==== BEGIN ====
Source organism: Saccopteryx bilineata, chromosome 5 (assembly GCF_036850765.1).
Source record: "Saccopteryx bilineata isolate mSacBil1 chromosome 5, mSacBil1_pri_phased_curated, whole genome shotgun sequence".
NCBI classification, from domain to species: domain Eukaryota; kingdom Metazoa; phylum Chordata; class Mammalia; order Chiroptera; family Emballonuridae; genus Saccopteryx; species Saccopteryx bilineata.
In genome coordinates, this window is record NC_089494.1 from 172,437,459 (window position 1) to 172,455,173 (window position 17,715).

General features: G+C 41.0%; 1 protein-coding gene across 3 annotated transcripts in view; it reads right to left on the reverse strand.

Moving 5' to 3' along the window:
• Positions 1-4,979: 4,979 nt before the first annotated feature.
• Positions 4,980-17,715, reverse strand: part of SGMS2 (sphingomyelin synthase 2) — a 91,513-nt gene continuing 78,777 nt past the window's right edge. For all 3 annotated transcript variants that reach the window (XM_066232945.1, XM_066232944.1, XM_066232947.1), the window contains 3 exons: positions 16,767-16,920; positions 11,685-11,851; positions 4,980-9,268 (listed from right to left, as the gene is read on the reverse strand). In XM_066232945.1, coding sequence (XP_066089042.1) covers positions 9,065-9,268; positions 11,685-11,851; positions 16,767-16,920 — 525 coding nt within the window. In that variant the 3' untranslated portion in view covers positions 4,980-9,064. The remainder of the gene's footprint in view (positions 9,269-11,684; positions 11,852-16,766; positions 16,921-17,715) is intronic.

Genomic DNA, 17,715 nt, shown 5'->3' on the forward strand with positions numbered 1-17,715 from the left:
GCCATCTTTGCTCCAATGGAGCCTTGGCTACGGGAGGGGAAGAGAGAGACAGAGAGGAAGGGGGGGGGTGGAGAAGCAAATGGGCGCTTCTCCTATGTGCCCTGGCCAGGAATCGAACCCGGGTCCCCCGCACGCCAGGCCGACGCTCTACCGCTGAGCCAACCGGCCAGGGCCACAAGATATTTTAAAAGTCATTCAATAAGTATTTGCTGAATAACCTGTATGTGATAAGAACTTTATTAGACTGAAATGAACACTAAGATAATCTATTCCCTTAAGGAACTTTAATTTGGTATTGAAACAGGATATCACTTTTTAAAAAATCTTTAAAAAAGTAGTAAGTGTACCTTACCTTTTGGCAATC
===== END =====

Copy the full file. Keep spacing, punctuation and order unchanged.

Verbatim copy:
Source organism: Saccopteryx bilineata, chromosome 5 (assembly GCF_036850765.1).
Source record: "Saccopteryx bilineata isolate mSacBil1 chromosome 5, mSacBil1_pri_phased_curated, whole genome shotgun sequence".
NCBI classification, from domain to species: domain Eukaryota; kingdom Metazoa; phylum Chordata; class Mammalia; order Chiroptera; family Emballonuridae; genus Saccopteryx; species Saccopteryx bilineata.
In genome coordinates, this window is record NC_089494.1 from 172,437,459 (window position 1) to 172,455,173 (window position 17,715).

General features: G+C 41.0%; 1 protein-coding gene across 3 annotated transcripts in view; it reads right to left on the reverse strand.

Moving 5' to 3' along the window:
• Positions 1-4,979: 4,979 nt before the first annotated feature.
• Positions 4,980-17,715, reverse strand: part of SGMS2 (sphingomyelin synthase 2) — a 91,513-nt gene continuing 78,777 nt past the window's right edge. For all 3 annotated transcript variants that reach the window (XM_066232945.1, XM_066232944.1, XM_066232947.1), the window contains 3 exons: positions 16,767-16,920; positions 11,685-11,851; positions 4,980-9,268 (listed from right to left, as the gene is read on the reverse strand). In XM_066232945.1, coding sequence (XP_066089042.1) covers positions 9,065-9,268; positions 11,685-11,851; positions 16,767-16,920 — 525 coding nt within the window. In that variant the 3' untranslated portion in view covers positions 4,980-9,064. The remainder of the gene's footprint in view (positions 9,269-11,684; positions 11,852-16,766; positions 16,921-17,715) is intronic.

Genomic DNA, 17,715 nt, shown 5'->3' on the forward strand with positions numbered 1-17,715 from the left:
GCCATCTTTGCTCCAATGGAGCCTTGGCTACGGGAGGGGAAGAGAGAGACAGAGAGGAAGGGGGGGGGTGGAGAAGCAAATGGGCGCTTCTCCTATGTGCCCTGGCCAGGAATCGAACCCGGGTCCCCCGCACGCCAGGCCGACGCTCTACCGCTGAGCCAACCGGCCAGGGCCACAAGATATTTTAAAAGTCATTCAATAAGTATTTGCTGAATAACCTGTATGTGATAAGAACTTTATTAGACTGAAATGAACACTAAGATAATCTATTCCCTTAAGGAACTTTAATTTGGTATTGAAACAGGATATCACTTTTTAAAAAATCTTTAAAAAAGTAGTAAGTGTACCTTACCTTTTGGCAATC